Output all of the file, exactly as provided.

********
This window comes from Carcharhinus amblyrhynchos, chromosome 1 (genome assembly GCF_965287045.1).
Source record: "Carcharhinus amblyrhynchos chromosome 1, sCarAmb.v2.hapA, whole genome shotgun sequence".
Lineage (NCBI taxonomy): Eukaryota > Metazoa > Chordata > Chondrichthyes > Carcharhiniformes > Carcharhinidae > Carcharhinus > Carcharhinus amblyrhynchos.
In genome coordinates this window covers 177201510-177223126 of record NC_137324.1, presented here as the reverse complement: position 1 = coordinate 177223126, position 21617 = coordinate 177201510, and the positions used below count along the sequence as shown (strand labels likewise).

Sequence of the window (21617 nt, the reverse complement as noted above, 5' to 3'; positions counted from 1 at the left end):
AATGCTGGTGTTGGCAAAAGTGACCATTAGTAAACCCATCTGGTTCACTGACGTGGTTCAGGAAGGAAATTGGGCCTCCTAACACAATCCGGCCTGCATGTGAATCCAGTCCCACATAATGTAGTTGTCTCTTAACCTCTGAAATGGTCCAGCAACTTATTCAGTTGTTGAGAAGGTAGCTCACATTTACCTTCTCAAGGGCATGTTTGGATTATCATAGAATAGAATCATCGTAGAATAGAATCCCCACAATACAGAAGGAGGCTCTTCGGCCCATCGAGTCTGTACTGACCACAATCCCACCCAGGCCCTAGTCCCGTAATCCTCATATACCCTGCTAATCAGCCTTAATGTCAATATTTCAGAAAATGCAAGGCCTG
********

This window comes from Carcharhinus amblyrhynchos, chromosome 1 (genome assembly GCF_965287045.1).
Source record: "Carcharhinus amblyrhynchos chromosome 1, sCarAmb.v2.hapA, whole genome shotgun sequence".
Lineage (NCBI taxonomy): Eukaryota > Metazoa > Chordata > Chondrichthyes > Carcharhiniformes > Carcharhinidae > Carcharhinus > Carcharhinus amblyrhynchos.
In genome coordinates this window covers 177201510-177223126 of record NC_137324.1, presented here as the reverse complement: position 1 = coordinate 177223126, position 21617 = coordinate 177201510, and the positions used below count along the sequence as shown (strand labels likewise).

Sequence of the window (21617 nt, the reverse complement as noted above, 5' to 3'; positions counted from 1 at the left end):
AATGCTGGTGTTGGCAAAAGTGACCATTAGTAAACCCATCTGGTTCACTGACGTGGTTCAGGAAGGAAATTGGGCCTCCTAACACAATCCGGCCTGCATGTGAATCCAGTCCCACATAATGTAGTTGTCTCTTAACCTCTGAAATGGTCCAGCAACTTATTCAGTTGTTGAGAAGGTAGCTCACATTTACCTTCTCAAGGGCATGTTTGGATTATCATAGAATAGAATCATCGTAGAATAGAATCCCCACAATACAGAAGGAGGCTCTTCGGCCCATCGAGTCTGTACTGACCACAATCCCACCCAGGCCCTAGTCCCGTAATCCTCATATACCCTGCTAATCAGCCTTAATGTCAATATTTCAGAAAATGCAAGGCCTG